to the Times, Israel has asked for these rockets because it is unable
to suppress Hezbollah's Katyusha rocket attacks on Israeli settlements.
Last week, the New York-based Human Rights Watch
(HRW) said its researchers on the ground in Lebanon have confirmed
that a cluster munitions attack on the village of Blida on July
19 killed one and wounded at least 12 civilians, including seven
children. Human Rights Watch researchers also photographed cluster
munitions in the arsenal of Israeli artillery teams on the Israel-Lebanon
border, it added. "Cluster munitions are unacceptably inaccurate
and unreliable weapons when used around civilians", according
to Kenneth Roth, executive director of Human Rights Watch. "They
should never be used in populated areas", he added.
A statement by HRW said the use of cluster munitions
in populated areas "may violate the prohibition on indiscriminate
attacks contained in international humanitarian law." The wide
dispersal pattern of their sub-munitions makes it very difficult
to avoid civilian casualties if civilians are in the area. Moreover,
"because of their high failure rate, cluster munitions leave
large numbers of hazardous, explosive duds that injure and kill
civilians even after the attack is over," HRW said. Human Rights
Watch believes that cluster munitions should never be used, even
away from civilians, unless their dud rate is less than one percent.
Meanwhile, Hezbollah has proved that the Israeli
army is militarily vulnerable against a well-armed and well-trained
guerrilla force. Israel's phenomenal victories against collective
Arab armies in 1967 and later against Egypt in 1973 firmly established
the Jewish state's legendary military superiority in the Middle
East. The 1967 war — called the Six Day War — was so
swift it ended in less than a week, with Egypt losing 264 aircraft
and 700 battle tanks; Jordan 22 aircraft and 125 tanks, and Syria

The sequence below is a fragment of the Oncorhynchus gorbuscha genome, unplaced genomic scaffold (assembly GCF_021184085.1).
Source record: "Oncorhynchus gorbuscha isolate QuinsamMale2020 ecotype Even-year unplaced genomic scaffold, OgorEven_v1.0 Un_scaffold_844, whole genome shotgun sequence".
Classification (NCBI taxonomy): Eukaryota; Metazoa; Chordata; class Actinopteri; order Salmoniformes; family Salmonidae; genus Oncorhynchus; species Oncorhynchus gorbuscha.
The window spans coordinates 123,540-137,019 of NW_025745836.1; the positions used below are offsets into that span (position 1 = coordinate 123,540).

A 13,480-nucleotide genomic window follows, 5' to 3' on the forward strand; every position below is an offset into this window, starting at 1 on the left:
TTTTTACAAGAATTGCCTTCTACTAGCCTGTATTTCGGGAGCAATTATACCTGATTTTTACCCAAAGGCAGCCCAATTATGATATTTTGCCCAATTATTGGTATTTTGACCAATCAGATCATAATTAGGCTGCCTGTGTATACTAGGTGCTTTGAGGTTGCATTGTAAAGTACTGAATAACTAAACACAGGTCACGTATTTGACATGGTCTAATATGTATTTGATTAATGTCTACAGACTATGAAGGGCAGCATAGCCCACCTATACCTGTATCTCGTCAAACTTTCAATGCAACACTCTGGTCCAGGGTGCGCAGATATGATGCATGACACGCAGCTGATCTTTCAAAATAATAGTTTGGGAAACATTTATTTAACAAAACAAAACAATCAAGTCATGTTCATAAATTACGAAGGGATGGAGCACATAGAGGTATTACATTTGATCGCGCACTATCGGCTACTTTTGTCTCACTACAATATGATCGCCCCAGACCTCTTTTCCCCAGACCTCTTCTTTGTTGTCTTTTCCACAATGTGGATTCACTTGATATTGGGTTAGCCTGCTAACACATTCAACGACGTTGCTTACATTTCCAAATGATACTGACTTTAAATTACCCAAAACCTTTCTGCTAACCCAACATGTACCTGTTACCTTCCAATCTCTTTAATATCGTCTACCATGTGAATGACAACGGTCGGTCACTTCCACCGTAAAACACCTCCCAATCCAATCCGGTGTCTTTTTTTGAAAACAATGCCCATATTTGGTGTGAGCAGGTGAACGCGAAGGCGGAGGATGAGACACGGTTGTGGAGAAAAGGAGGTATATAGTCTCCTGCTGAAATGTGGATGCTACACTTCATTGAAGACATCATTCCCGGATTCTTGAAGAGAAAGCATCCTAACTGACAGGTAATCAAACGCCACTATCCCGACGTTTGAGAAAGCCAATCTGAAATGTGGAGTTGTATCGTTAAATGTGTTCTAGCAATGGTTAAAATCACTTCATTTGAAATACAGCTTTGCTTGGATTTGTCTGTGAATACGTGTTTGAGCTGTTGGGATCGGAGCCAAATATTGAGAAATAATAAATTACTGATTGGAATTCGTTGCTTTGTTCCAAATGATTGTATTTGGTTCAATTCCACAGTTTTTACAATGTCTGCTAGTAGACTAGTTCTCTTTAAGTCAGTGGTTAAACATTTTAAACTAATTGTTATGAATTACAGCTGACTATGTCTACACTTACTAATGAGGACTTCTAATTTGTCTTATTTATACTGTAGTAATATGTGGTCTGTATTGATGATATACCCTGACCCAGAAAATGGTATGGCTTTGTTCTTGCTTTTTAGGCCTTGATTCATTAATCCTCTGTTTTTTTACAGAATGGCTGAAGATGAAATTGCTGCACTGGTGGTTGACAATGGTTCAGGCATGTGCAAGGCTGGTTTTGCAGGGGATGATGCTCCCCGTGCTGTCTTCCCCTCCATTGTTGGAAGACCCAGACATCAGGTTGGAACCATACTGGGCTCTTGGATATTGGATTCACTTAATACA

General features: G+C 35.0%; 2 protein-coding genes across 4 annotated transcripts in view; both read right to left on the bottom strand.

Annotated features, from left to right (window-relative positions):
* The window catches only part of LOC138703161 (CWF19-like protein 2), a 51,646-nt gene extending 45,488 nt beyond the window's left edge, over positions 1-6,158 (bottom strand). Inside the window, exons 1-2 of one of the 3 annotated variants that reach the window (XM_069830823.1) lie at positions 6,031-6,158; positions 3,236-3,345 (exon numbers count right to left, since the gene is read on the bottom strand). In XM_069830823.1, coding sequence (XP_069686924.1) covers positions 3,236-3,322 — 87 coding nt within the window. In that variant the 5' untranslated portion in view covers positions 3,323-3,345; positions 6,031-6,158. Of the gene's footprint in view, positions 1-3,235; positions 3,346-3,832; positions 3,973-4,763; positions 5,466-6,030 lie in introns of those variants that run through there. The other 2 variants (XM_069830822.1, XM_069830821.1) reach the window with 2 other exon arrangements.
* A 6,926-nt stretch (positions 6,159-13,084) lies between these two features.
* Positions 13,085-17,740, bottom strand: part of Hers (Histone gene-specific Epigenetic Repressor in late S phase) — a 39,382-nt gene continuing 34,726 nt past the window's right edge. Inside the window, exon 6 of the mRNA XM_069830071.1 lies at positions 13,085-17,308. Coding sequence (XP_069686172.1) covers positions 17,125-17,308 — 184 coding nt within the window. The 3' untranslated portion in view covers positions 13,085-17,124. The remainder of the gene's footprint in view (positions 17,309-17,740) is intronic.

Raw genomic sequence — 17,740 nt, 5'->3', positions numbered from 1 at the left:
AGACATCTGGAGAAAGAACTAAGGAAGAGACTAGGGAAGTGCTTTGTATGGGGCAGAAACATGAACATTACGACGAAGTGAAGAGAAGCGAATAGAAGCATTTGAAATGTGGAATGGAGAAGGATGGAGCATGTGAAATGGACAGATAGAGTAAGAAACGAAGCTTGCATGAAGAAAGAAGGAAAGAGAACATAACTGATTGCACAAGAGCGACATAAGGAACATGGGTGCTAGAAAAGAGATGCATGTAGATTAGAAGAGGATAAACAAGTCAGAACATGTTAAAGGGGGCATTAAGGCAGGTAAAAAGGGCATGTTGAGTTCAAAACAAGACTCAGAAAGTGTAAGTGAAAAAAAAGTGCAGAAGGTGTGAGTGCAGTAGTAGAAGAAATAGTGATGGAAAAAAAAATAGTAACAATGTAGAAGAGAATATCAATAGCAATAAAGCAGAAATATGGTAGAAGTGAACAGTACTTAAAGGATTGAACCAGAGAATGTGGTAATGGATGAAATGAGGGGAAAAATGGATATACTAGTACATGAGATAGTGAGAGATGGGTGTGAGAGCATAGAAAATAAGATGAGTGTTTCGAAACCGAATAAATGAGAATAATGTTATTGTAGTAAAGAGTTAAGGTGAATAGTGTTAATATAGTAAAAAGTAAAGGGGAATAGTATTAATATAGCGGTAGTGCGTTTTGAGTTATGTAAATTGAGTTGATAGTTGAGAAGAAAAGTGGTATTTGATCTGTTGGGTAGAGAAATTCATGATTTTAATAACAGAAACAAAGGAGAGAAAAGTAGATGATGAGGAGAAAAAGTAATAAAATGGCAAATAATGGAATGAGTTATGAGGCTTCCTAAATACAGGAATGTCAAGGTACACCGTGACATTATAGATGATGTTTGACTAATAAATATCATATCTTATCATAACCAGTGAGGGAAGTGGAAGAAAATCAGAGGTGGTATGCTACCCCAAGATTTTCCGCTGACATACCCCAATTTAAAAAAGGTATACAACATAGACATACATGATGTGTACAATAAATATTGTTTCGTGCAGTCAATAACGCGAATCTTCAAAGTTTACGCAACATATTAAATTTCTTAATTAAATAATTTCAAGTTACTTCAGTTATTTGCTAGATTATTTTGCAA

58 aircraft and 105 tanks. The only equipment losses suffered by
Israel in the 1967 war were 40 aircraft and 100 battle tanks, according
to Dilip Hiro, a Middle East analyst based in London and author
of "The Dictionary of the Middle East." The war ended
with Israel capturing East Jerusalem, the Gaza Strip, Bethlehem,
Hebron, Jenin, Nablus, the Golan Heights and Sharm al-Shaikh —
some of which are still under occupation despite U.N. Security Council
resolutions seeking Israeli withdrawal.
But as the relentless military attacks against
Hezbollah and Lebanon continue into the second month, the duration
of the current conflict and the resistance by the Islamic militia
have dented Israel's reputation of military invincibility in the
Middle East. "What we are facing is an infantry division with
state-of-the-art weaponry — night vision gear, advanced rifles,
well-equipped — deployed along our border," say Israeli
Brigadier General Yossi Kuperwasser.
The bottom line is that Israelis have learnt a
bitter lesson: that air superiority and technological prowess cannot
win urban guerrilla wars.
Nahum Barnea, a senior commentator in one of Israel's
largest newspapers, was more perceptive when he said last week:
"We are getting lost in pursuit of a victory that is not there."
And in a message to the Israeli prime minister, he advised: "There
is no sense in investing in a lost cause. Take what they are offering
you, Ehud Olmert. Take it and run."